Update APRIL 10, 2021: Many things in my life have changed since I wrote Electronic Chain over two years ago after I finally completed a 420-month federal prison sentence. That day was a long-time coming and one I often wondered if I would live long enough to see as a free man.
When I look at the photo that I took of Dismas Charities in Atlanta, Georgia, on the day of my release, I am reminded of the times I had to have permission to walk out the doors and through the gates to walk down the street to catch a bus to go to an approved location, such as the Georgia Department of Labor to continue my fruitless job search, or to Grady Memorial Hospital or to the Mercy Care Clinic for health-related issues.
Free at Last, Kind of
The first time I got a pass to leave the premises, when I was kind of free at last for a few hours, I remember standing at the end of the street at a bus stop, feeling like a dog must feel when freed from its leash.
It had been thirty calendar years since I had walked in the free society without a chain strapped around my waist, handcuffs on my wrists, and leg shackles biting at my ankles as I tried to act normal while wearing such unfashionable jewelry.
Returning to Dismas Charities was not always as bad as what one may think for a man who spent decades of his life bound by chains, who lived behind concrete and steel walls, with the outside perimeters decorated with row-upon-row of razor wire designed to slice the flesh of anyone crossing over it into a different world.
Sometimes it was a relief to walk back inside the gates of the halfway house, after walking up a long hill in one of the less-favorable neighborhoods of Atlanta, where the prostitutes and dope fiends hustled the streets to meet their needs for survival in a cruel world.
For me, returning to the boundaries of Dismas Charities was a relief because I was back into a more familiar atmosphere, where I didn’t feel like an alien or caveman.
Behind the gates was where I was supposed to be until told I could leave and not return; the day I longed for but somewhat feared because of the risk of returning to a jail cell if I failed to meet the expectations of the United States Department of Justice or any of the many local law enforcement agencies in Metro Atlanta.
I thank God daily for me not having to live in that environment anymore, where my activities were governed and regulated by program statements and policies, often interpreted by people who lacked the required intelligence to grasp the concept behind broadly-written words.
However, to be fair, I need to clarify that not everyone in authoritative positions lacked intelligence or abused their authority because the policies gave them the power to do so.
Some were good men and women who did all they could to help me and others to walk out of the prison doors and to become better individuals.
I am grateful for several staff members who fell into the latter category, as well as for the ones I have dealt with since my release, none of whom have shown any ill-intent toward me and have helped me to successfully reintegrate into society.
LIFE ON THE OUTSIDE
Today, I live and eat well and don’t have to do a lot of walking to go to and from desired locations. That is because I own and drive a vehicle; work 40-hour per week, have automotive, life, medical, dental, and vision insurance. The walking I do is by choice, or necessity, not because it is my only option.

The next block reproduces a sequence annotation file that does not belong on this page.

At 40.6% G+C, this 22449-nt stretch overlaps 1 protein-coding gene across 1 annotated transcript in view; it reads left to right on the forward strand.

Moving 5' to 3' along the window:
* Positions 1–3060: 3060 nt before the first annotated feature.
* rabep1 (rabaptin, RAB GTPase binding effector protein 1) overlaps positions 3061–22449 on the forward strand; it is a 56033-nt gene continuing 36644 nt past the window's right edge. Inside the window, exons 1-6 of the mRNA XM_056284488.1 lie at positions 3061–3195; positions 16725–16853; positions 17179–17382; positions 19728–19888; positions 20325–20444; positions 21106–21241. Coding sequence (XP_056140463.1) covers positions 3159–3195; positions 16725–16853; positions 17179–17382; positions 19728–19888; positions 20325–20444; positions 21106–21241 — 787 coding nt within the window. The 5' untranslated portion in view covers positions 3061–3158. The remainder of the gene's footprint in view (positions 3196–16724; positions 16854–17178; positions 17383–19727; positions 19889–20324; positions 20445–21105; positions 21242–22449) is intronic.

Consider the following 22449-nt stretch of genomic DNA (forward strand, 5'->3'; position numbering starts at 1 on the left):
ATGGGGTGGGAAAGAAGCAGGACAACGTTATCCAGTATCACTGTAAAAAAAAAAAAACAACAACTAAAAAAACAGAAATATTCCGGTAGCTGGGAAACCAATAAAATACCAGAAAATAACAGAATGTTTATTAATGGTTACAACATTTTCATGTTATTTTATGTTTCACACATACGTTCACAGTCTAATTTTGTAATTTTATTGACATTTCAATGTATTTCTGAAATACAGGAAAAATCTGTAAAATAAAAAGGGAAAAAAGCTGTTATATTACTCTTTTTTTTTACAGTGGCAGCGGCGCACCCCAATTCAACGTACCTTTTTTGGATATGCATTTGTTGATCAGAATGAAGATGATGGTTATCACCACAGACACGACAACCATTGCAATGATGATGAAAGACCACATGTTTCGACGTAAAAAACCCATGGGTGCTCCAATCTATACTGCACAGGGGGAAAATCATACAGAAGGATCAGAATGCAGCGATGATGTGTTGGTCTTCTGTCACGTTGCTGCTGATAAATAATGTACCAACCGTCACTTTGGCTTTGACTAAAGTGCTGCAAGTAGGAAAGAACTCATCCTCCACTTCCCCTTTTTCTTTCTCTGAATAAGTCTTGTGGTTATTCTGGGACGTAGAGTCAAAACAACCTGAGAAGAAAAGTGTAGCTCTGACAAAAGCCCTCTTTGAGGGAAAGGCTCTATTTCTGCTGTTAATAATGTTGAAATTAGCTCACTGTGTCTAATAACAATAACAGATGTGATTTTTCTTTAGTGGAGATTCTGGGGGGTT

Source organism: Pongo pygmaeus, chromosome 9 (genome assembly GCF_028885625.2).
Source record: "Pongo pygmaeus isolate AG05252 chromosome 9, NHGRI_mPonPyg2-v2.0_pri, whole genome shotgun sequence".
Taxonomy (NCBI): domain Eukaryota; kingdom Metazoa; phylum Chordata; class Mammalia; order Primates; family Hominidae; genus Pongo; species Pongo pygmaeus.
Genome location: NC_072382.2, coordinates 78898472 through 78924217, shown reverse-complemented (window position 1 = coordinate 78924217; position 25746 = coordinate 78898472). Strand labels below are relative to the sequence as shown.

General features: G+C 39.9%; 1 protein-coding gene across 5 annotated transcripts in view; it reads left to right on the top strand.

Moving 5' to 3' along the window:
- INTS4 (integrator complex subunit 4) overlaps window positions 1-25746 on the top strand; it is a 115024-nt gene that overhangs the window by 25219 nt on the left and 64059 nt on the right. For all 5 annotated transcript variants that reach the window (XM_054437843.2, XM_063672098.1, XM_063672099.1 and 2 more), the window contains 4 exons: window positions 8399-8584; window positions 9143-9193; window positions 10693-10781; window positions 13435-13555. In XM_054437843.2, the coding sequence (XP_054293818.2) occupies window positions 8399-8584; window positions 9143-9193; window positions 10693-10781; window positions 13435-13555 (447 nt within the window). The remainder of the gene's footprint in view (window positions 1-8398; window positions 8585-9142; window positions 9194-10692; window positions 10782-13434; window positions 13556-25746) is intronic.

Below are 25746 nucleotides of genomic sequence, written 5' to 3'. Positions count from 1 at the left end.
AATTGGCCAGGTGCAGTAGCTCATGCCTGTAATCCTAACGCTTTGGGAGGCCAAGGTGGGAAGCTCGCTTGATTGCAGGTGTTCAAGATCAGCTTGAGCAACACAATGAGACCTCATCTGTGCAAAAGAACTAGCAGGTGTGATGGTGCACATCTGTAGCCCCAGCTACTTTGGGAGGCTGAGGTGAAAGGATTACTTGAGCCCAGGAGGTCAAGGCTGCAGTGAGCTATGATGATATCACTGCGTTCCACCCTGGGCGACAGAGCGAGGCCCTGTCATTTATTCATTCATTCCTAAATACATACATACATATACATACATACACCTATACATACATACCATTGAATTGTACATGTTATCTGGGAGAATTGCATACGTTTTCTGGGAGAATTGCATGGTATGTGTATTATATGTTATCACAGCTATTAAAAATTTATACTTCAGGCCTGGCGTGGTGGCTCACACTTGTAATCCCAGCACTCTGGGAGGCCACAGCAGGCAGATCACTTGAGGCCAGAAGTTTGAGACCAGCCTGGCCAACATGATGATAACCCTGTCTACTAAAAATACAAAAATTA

I am ending this update with a few photos to show that life is good and with the hope of inspiring others who have been released from prison to never give up and to work towards finding a better way to live out here, even when times get rough.
It took me eleven months to find a job, more so because of my age than criminal history, but I never gave up or thought about reverting to my old behaviors.
The God of my understanding has bigger plans for me than being in a cage, and for that I am grateful.
The Night Before I Lose An Electronic Chain
Anticipation may be one word to describe what a person experiences in knowing he or she awaits the finish line of a challenge that took thirty-years, six-months, and twenty-two-days, to reach.
MY DAY: March 8, 2019: On the day of my total release from the United States Federal Bureau of Prisons, my weary mind recalled sleeping from about 1:00 am until 3:30 am.
My eyes popped open and refused to close, so I succumbed to the pressure and got out of bed to begin a day I had awaited; a day I didn’t think I’d ever see after my arrest on August 18, 1988.
Miracles Do Happen! I believed I would die in prison or be killed escaping. I was wrong!
When I went to sleep on March 8, 2019, I slept longer than I had in years, maybe because of having completed my 420-month federal prison sentence. Being relieved of the pressure from carrying a heavy burden for three decades of my life, lightened my load.
Not having to worry about getting up to charge an ankle monitor helped me sleep better, too, I’m sure.
(I viewed the ankle monitor strapped to my ankle as an electronic-chain, which I had to wear to go on home confinement. If I had not agreed, I would have had to stay at the halfway house (Residential Reentry Center.))
That morning I signed some papers and a staff member at Dismas Charities removed the electronic-chain. From that point on I was technically freed from the custody of the United States Federal Bureau of Prisons, an agency I spoke out against for years while under its control.